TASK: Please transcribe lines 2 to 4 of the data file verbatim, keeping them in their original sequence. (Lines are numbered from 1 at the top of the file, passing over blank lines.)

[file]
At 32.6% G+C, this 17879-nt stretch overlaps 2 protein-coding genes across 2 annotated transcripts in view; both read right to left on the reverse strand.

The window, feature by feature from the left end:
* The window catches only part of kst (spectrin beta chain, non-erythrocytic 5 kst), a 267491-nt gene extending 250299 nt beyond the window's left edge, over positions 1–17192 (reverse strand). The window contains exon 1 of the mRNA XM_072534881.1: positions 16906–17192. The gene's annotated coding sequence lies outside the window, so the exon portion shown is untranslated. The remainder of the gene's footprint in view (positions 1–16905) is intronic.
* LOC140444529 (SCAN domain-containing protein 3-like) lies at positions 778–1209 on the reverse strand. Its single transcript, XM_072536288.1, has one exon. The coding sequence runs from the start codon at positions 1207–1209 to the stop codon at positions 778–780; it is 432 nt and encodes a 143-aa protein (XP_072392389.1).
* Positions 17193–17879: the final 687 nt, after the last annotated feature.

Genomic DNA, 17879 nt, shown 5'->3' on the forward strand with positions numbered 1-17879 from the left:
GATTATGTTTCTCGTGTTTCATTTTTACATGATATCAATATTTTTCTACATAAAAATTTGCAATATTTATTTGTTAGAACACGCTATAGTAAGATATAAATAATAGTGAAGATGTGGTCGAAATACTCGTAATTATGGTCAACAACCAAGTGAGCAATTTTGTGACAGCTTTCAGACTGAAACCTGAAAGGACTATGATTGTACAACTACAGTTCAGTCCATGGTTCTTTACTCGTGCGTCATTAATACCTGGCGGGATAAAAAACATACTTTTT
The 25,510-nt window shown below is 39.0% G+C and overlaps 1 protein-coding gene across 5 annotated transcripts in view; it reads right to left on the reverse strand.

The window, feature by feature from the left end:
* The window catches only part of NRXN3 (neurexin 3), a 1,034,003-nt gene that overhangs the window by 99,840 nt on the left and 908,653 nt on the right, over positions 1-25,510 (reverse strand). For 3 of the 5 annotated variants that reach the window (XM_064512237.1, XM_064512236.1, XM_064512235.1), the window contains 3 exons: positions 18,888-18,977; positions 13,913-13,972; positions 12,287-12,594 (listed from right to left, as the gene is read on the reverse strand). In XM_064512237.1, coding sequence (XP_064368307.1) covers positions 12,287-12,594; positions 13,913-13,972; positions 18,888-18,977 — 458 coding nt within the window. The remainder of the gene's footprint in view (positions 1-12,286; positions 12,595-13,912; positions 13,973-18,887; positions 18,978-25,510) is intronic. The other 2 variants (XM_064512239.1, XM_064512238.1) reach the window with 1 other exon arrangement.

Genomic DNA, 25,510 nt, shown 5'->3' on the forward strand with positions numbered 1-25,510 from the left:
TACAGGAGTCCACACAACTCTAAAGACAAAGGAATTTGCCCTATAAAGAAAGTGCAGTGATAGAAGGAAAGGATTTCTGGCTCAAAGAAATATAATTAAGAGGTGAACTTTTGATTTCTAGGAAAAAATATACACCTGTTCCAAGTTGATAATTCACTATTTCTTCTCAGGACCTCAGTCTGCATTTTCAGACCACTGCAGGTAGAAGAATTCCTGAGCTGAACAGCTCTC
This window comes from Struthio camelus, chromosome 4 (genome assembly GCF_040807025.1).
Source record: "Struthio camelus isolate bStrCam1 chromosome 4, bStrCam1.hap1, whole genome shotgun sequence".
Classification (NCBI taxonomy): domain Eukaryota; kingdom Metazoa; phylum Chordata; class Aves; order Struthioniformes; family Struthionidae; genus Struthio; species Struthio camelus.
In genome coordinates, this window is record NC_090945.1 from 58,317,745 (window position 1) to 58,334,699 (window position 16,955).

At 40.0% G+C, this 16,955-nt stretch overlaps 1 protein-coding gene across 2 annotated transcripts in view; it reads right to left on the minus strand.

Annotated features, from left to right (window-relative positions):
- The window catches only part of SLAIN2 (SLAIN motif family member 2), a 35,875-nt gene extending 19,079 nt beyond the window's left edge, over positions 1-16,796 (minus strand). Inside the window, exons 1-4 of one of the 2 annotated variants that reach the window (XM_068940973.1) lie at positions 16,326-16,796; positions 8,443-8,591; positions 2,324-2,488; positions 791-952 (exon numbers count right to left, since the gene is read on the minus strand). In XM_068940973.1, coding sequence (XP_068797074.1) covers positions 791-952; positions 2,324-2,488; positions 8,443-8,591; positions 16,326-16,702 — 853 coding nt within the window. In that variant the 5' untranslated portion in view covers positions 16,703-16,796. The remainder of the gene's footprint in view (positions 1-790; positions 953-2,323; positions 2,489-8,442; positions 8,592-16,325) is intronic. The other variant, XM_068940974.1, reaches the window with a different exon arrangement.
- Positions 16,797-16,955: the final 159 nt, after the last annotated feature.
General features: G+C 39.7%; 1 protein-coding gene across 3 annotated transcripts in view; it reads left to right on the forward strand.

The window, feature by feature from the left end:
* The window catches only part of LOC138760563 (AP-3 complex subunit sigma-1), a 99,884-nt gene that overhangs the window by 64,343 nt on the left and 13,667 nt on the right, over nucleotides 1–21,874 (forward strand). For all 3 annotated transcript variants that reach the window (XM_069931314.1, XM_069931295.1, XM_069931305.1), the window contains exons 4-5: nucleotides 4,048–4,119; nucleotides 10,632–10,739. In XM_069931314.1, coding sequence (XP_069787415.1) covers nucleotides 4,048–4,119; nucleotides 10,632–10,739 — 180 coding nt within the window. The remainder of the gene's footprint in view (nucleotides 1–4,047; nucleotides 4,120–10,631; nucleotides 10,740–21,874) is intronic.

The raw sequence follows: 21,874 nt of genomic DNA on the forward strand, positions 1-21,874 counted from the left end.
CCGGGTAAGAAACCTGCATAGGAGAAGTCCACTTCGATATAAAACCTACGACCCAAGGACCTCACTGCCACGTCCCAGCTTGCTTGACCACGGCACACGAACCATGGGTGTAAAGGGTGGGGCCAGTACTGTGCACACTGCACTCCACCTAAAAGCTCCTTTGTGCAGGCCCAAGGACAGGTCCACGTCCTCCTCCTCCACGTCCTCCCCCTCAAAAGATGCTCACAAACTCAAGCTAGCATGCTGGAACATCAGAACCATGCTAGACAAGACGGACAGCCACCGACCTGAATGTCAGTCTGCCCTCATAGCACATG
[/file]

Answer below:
The window, feature by feature from the left end:
* The window catches only part of kst (spectrin beta chain, non-erythrocytic 5 kst), a 267491-nt gene extending 250299 nt beyond the window's left edge, over positions 1–17192 (reverse strand). The window contains exon 1 of the mRNA XM_072534881.1: positions 16906–17192. The gene's annotated coding sequence lies outside the window, so the exon portion shown is untranslated. The remainder of the gene's footprint in view (positions 1–16905) is intronic.
* LOC140444529 (SCAN domain-containing protein 3-like) lies at positions 778–1209 on the reverse strand. Its single transcript, XM_072536288.1, has one exon. The coding sequence runs from the start codon at positions 1207–1209 to the stop codon at positions 778–780; it is 432 nt and encodes a 143-aa protein (XP_072392389.1).